And then, just at that moment, a man emerged from the double doors of the towering Stop & Shop headquarters, behind the representatives standing watch, and approached the group. “I'm a systems analyst from floor six—and I support you.” His expression was determined, unflappable. “May I escort you inside for a conversation on floor ten with executives?”Despite the system analyst's courage, negotiators from the Florida-based farm labor group were unable to proceed further.
Yet, it seems likely that the setback will be only temporary. On a visit to CIW offices in Immokalee this week, my family (including my two children, wife, and parents) enjoyed speaking with labor organizers about their successes since the time of my previous visit in 2009. The biggest victory has been a new relationship with tomato growers, who previously had refused to participate in the CIW's penny-a-pound bonus program, in which leading branded supermarkets and restaurant chains agree to pay workers a better piece rate for tomato harvest.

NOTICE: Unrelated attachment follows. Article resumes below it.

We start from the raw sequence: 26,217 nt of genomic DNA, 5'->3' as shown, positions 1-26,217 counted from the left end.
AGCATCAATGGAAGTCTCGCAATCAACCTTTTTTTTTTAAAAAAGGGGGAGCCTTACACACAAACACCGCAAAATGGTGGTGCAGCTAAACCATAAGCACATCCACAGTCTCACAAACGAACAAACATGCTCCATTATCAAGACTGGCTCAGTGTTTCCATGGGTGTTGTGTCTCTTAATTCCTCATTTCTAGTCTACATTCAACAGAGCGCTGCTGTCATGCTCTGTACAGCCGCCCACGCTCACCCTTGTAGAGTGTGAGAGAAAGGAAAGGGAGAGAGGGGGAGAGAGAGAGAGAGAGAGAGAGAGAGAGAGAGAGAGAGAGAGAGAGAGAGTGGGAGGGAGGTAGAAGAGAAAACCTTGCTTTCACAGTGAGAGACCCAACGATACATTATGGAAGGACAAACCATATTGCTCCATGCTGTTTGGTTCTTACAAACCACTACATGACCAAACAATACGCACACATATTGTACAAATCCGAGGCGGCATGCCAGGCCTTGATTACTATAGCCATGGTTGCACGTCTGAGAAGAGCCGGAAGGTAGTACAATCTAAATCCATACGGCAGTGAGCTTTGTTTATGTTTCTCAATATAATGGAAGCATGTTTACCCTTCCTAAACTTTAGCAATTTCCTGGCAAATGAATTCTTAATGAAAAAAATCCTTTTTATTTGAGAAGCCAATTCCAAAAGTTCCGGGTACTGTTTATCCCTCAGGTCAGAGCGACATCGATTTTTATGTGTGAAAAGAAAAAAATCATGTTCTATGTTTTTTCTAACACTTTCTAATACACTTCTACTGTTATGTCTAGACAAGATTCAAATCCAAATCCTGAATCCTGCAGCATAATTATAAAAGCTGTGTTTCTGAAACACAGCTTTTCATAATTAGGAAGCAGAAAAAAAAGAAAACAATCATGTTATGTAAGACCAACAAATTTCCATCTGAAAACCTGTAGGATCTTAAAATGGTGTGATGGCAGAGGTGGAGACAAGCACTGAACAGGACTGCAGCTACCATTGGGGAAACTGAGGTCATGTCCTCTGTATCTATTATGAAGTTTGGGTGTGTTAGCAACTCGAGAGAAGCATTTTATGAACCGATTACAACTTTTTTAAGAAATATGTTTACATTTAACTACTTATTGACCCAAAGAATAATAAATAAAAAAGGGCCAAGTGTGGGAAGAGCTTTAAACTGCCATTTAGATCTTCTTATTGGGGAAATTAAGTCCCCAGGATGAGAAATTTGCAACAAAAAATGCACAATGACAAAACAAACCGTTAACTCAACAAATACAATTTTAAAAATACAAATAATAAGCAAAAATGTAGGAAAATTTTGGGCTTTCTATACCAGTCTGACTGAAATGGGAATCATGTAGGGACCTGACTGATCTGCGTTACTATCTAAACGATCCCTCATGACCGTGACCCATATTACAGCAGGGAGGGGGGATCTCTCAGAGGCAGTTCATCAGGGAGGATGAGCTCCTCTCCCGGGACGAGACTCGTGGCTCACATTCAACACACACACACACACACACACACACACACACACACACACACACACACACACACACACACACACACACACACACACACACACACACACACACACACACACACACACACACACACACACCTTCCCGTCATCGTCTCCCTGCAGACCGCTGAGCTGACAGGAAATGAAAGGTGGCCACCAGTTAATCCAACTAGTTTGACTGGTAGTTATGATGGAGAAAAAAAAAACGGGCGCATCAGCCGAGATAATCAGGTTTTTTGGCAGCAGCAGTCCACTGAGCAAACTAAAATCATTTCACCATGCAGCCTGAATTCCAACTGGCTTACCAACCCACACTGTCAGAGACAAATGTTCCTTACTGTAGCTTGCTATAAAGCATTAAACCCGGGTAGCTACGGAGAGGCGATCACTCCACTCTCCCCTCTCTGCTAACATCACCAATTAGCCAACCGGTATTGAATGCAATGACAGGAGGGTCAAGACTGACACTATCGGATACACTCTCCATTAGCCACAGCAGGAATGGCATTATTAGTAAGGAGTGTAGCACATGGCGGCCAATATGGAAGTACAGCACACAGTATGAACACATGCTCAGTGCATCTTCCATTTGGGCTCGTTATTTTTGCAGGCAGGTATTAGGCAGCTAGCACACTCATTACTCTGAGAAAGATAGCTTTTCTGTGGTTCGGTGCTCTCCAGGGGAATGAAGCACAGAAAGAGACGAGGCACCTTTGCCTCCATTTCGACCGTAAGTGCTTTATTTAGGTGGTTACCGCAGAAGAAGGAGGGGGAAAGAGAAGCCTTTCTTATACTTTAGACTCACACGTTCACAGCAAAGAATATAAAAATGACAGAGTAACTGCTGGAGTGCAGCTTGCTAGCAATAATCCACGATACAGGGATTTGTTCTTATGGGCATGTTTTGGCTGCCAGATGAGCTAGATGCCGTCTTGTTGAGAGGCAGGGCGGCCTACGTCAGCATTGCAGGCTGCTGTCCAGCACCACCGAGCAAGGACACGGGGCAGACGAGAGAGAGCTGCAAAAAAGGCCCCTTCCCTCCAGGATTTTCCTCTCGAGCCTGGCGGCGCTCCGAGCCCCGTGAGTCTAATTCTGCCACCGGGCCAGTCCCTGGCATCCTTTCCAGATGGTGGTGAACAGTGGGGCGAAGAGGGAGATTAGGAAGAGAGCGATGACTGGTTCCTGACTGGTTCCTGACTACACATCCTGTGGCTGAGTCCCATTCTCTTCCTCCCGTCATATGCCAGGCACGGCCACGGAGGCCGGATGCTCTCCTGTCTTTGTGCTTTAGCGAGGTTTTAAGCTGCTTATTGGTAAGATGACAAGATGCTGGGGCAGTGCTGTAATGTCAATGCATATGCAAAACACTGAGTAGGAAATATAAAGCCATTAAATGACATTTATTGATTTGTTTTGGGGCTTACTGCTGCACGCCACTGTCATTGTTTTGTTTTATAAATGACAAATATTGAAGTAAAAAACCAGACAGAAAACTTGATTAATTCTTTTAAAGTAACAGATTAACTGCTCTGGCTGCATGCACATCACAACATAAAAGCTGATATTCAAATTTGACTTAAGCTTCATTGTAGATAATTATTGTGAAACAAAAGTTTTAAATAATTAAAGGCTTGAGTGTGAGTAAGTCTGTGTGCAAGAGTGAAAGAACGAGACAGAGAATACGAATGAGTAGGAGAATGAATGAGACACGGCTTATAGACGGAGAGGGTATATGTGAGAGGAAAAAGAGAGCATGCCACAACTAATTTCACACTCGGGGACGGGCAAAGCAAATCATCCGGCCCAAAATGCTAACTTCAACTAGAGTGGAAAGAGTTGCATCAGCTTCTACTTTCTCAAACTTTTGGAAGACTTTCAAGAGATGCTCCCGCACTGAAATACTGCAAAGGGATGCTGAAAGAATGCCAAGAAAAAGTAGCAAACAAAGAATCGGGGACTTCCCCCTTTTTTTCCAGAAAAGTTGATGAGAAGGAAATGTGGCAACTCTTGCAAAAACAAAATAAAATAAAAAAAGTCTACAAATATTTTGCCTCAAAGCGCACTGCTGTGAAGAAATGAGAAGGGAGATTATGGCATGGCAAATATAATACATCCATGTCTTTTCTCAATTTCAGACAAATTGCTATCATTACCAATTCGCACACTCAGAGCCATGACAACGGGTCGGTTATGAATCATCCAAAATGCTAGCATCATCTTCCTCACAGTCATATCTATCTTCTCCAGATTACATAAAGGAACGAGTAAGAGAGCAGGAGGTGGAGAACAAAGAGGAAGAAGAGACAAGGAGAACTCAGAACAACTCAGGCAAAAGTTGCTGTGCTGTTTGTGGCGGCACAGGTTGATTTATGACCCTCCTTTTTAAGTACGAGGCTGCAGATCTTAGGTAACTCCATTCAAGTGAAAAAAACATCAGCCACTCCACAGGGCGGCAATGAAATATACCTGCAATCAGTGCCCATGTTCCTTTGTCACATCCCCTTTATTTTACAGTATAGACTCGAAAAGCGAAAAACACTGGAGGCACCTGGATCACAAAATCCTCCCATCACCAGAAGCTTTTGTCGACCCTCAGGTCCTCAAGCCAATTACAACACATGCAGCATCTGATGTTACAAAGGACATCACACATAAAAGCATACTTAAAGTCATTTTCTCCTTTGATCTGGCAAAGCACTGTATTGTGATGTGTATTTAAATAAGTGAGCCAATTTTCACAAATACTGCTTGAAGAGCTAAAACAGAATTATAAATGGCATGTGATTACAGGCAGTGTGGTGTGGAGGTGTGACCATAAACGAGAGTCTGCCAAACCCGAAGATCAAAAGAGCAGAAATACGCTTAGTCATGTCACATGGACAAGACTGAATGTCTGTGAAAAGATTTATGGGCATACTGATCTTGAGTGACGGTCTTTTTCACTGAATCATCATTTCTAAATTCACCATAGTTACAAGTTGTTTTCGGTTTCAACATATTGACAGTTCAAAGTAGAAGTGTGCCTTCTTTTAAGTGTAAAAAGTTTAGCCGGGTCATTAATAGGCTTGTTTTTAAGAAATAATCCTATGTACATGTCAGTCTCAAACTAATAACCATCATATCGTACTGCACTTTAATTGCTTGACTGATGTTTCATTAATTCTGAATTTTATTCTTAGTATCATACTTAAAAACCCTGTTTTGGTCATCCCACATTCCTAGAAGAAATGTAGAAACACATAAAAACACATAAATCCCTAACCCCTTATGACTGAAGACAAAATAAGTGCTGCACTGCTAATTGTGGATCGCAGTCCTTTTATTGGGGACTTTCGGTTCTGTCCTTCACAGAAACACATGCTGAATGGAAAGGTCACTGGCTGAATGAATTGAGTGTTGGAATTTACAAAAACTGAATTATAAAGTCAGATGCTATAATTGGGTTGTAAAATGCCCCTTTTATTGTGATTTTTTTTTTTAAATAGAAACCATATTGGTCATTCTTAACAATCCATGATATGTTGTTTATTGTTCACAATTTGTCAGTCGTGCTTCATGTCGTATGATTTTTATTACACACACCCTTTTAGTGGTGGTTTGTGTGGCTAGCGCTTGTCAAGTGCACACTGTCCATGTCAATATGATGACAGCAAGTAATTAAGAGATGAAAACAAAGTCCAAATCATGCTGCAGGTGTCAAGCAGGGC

The CIW's "ask" from branded companies seems profoundly reasonable. Here in New England, I suspect Stop and Shop will give way in the next several months, as have Taco Bell, McDonald's, Burger King, and the tomato growers themselves in previous campaigns. As a regular Stop and Shop customer, let me mention here that customers like me are following this issue closely, and a sensible negotiating position would generate a pile of customer goodwill and loyalty. If Stop and Shop negotiates, I will of course give the news effusive coverage in this space.